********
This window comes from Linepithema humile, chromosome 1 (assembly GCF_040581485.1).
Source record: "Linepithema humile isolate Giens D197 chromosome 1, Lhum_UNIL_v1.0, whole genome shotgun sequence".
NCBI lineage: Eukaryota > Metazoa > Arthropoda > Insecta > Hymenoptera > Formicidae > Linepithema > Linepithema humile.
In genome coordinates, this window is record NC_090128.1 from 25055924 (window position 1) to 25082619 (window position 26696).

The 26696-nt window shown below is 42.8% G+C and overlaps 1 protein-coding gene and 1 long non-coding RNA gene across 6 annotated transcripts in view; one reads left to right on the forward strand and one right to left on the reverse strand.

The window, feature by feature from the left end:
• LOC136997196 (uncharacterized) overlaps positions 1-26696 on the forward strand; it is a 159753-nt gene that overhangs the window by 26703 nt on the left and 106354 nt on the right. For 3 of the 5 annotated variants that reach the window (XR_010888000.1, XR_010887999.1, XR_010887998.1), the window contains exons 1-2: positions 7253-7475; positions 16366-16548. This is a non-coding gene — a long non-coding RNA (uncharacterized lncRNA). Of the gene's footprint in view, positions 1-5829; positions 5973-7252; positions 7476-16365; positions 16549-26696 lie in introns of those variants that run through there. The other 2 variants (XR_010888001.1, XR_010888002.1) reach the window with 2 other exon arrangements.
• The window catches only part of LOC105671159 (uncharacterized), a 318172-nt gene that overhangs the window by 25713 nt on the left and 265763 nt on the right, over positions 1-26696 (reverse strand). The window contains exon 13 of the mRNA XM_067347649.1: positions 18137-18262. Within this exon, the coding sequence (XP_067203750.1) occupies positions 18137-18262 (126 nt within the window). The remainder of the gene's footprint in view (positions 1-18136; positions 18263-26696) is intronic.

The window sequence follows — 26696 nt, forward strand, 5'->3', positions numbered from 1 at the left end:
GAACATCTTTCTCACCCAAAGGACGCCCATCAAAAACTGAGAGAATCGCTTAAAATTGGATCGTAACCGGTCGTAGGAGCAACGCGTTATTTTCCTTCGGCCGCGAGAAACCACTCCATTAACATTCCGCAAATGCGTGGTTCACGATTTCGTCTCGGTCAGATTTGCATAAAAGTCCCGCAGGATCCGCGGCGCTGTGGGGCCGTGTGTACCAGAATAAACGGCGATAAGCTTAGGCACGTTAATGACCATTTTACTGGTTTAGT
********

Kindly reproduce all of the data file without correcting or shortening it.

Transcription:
This window comes from Linepithema humile, chromosome 1 (assembly GCF_040581485.1).
Source record: "Linepithema humile isolate Giens D197 chromosome 1, Lhum_UNIL_v1.0, whole genome shotgun sequence".
NCBI lineage: Eukaryota > Metazoa > Arthropoda > Insecta > Hymenoptera > Formicidae > Linepithema > Linepithema humile.
In genome coordinates, this window is record NC_090128.1 from 25055924 (window position 1) to 25082619 (window position 26696).

The 26696-nt window shown below is 42.8% G+C and overlaps 1 protein-coding gene and 1 long non-coding RNA gene across 6 annotated transcripts in view; one reads left to right on the forward strand and one right to left on the reverse strand.

The window, feature by feature from the left end:
• LOC136997196 (uncharacterized) overlaps positions 1-26696 on the forward strand; it is a 159753-nt gene that overhangs the window by 26703 nt on the left and 106354 nt on the right. For 3 of the 5 annotated variants that reach the window (XR_010888000.1, XR_010887999.1, XR_010887998.1), the window contains exons 1-2: positions 7253-7475; positions 16366-16548. This is a non-coding gene — a long non-coding RNA (uncharacterized lncRNA). Of the gene's footprint in view, positions 1-5829; positions 5973-7252; positions 7476-16365; positions 16549-26696 lie in introns of those variants that run through there. The other 2 variants (XR_010888001.1, XR_010888002.1) reach the window with 2 other exon arrangements.
• The window catches only part of LOC105671159 (uncharacterized), a 318172-nt gene that overhangs the window by 25713 nt on the left and 265763 nt on the right, over positions 1-26696 (reverse strand). The window contains exon 13 of the mRNA XM_067347649.1: positions 18137-18262. Within this exon, the coding sequence (XP_067203750.1) occupies positions 18137-18262 (126 nt within the window). The remainder of the gene's footprint in view (positions 1-18136; positions 18263-26696) is intronic.

The window sequence follows — 26696 nt, forward strand, 5'->3', positions numbered from 1 at the left end:
GAACATCTTTCTCACCCAAAGGACGCCCATCAAAAACTGAGAGAATCGCTTAAAATTGGATCGTAACCGGTCGTAGGAGCAACGCGTTATTTTCCTTCGGCCGCGAGAAACCACTCCATTAACATTCCGCAAATGCGTGGTTCACGATTTCGTCTCGGTCAGATTTGCATAAAAGTCCCGCAGGATCCGCGGCGCTGTGGGGCCGTGTGTACCAGAATAAACGGCGATAAGCTTAGGCACGTTAATGACCATTTTACTGGTTTAGT